Inquiry Based Learning is very encompassing.
According to Edutopia, who published an article discussing the differences between problem- and project-based learning, all of the following fall into the category of inquiry based learning:
- Case-based learning
- Challenge-based learning
- Community-based learning
- Design-based learning
- Game-based learning
- Inquiry-based learning
- Land-based learning
- Passion-based learning
- Place-based learning
- Problem-based learning
- Proficiency-based learning
- Service-based learning
- Studio-based learning
- Team-based learning
- Work-based learning
Here are two of my favorite resources for Project Based Learning: April over at Performing in Education and, of course, Buck Institute of Education (BIE). FYI – I’ve been trained on Project Based Learning and used it in the classroom, which is why I’m offering up my faves.
BUT…after trying (and probably failing) with PBL, I realized that regardless of whether what I was doing was Project Based Learning, it was still, Inquiry Based Learning.
In my classroom…
I rarely stand at the front and lecture. My students are free to research and learn through discovery each and every day. So, what do I do in class, you ask? Well, that’s easy, friend! I monitor, facilitate, mentor, and more!
What is inquiry based learning?
Inquiry based learning (IBL) is a way of structuring a classroom that enables students to learn through inquiry. IBL is an umbrella that covers many other strategies, but it usually starts with a question. The starting or driving question guides the task/topic/unit for the learners. It provides somewhat of a focus, but is also broad enough that students have flexibility in how students can answer it.
Is there a specific order?
So often inquiry based learning starts with a question. After that, it’s very much about the process. Inquiry based learning goes hand in hand with a growth mindset. I’m sure as an educator you’ve heard all about Carol Dweck and her research on growth vs. fixed mindsets.
My favorite thing that happens in class…
Pretty much everyday, students seek me out for clarification on something they just discovered, to “test” them on their level of understanding, and/or to ask me questions just so that I can tell them “Oh, hmmm…I don’t know”. My students get a kick out of knowing something that I don’t. Yep, that’s middle school!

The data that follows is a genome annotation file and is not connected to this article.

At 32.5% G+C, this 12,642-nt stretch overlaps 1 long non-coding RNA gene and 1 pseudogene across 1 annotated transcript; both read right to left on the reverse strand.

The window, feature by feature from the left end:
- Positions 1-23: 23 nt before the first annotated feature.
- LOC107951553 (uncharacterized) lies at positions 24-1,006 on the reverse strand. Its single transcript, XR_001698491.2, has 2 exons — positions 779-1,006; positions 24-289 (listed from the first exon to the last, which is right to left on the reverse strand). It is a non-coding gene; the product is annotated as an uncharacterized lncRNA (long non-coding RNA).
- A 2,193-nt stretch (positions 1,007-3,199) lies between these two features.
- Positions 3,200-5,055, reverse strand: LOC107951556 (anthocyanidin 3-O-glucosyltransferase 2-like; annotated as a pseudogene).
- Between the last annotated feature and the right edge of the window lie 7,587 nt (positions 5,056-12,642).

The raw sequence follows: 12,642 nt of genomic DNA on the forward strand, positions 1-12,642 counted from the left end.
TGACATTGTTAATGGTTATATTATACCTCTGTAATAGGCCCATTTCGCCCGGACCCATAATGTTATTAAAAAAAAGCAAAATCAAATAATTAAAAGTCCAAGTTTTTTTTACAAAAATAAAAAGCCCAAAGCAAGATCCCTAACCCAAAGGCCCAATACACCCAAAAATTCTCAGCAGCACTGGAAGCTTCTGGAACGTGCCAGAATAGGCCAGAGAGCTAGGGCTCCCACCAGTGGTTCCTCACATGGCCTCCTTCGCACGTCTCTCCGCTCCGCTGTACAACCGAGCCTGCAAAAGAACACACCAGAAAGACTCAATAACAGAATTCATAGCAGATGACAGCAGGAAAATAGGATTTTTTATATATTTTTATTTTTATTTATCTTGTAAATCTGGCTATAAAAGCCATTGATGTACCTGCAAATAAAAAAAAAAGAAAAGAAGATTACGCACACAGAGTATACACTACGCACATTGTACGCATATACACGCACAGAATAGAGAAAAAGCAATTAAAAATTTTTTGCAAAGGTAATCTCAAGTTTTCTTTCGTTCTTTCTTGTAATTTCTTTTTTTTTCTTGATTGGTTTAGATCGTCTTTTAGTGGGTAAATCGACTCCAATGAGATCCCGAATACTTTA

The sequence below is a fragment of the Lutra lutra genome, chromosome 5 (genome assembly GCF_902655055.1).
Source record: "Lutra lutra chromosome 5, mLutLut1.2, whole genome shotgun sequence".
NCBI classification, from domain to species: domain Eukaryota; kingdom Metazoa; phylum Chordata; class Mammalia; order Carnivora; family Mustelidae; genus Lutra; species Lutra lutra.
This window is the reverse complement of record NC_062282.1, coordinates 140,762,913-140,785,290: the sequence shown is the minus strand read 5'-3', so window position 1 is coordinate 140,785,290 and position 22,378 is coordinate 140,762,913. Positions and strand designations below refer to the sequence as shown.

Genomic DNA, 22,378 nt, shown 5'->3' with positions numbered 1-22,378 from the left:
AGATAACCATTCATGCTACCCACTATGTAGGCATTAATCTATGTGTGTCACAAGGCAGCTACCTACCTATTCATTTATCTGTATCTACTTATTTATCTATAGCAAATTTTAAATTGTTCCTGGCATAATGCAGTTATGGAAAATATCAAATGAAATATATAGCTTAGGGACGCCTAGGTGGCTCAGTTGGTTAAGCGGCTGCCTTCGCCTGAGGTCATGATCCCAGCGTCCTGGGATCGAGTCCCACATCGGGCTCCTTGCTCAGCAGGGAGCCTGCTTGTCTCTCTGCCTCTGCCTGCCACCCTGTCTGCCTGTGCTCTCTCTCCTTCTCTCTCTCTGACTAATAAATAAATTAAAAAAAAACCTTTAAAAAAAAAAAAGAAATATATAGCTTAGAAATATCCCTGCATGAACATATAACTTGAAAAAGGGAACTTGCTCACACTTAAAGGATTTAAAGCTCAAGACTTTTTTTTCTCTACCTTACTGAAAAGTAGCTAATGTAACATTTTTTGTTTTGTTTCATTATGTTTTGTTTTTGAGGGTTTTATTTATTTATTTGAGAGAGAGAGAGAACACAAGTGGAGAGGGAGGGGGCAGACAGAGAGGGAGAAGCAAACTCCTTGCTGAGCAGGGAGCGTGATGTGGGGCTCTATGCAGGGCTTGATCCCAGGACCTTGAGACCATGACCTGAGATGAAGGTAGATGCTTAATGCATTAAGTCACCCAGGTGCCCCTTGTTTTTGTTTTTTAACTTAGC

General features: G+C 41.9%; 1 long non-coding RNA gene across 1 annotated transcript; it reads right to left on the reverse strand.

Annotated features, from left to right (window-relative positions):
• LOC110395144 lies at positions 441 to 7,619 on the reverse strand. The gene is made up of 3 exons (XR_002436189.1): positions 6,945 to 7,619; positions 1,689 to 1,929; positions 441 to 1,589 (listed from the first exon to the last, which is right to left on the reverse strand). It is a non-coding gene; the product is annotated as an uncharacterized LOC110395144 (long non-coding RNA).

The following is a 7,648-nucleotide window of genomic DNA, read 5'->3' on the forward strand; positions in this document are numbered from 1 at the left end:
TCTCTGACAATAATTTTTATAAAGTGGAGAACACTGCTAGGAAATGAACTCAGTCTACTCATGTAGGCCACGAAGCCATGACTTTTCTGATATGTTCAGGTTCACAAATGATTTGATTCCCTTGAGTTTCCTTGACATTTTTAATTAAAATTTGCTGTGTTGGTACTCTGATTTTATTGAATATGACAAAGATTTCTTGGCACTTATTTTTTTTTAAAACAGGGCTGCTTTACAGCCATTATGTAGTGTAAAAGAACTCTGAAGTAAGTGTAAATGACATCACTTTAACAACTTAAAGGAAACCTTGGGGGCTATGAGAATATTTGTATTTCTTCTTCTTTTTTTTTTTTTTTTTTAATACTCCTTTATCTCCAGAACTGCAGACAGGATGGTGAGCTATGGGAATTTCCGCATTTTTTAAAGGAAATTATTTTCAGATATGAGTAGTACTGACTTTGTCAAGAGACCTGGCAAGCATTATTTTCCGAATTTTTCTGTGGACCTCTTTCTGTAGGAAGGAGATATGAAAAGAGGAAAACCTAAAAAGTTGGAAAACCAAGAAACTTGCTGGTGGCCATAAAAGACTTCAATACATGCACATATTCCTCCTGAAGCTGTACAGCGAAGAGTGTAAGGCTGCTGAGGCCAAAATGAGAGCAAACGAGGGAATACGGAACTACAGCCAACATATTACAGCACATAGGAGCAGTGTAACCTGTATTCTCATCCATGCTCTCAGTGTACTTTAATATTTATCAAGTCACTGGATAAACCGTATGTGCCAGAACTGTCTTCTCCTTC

How can I get that in my classroom?
There are lots of ways that you can begin incorporating inquiry based learning in your classroom. BUT, it has to start with you, the teacher, deciding to give up small pieces of control. Yep, that’s right, babe, you have to let your students run the show for a bit. WHY? In order for students to actually inquire about something, they need to discover something about that topic for themselves, they need to really get interested in it.
Can I get a real example of inquiry based learning?
In my 6th grade science class, we’re knee-deep in a body systems unit. In this unit, my students had to complete specific tasks, as well as tasks that they could choose. These tasks included stations; creating models, posters, scavenger hunts, or videos.
One of the tasks was to create a life-size poster that includes major organs from each body system. I gave them no information about what any of the body systems or the organs do or where they are located in our body. My students had to research and discover for themselves. After about thirty minutes I had at least five students (that’s about one from each group) come tell me there’s no way to draw this! There’s just no way that ALL of this could fit on their poster. To which I replied, “It all fits in your body, plus some”. Off they went, full of amazement for how much was actually inside of us. And, yes, they were determined to “fit it all in” on their posters.
Fast forward two weeks…
I bring out our half-man body model with removable pieces. I simply set him out on a table and continued with my conversations. Students immediately went over and began figuring out the puzzle that is our human body. Both of those activities required my students to use inquiry.
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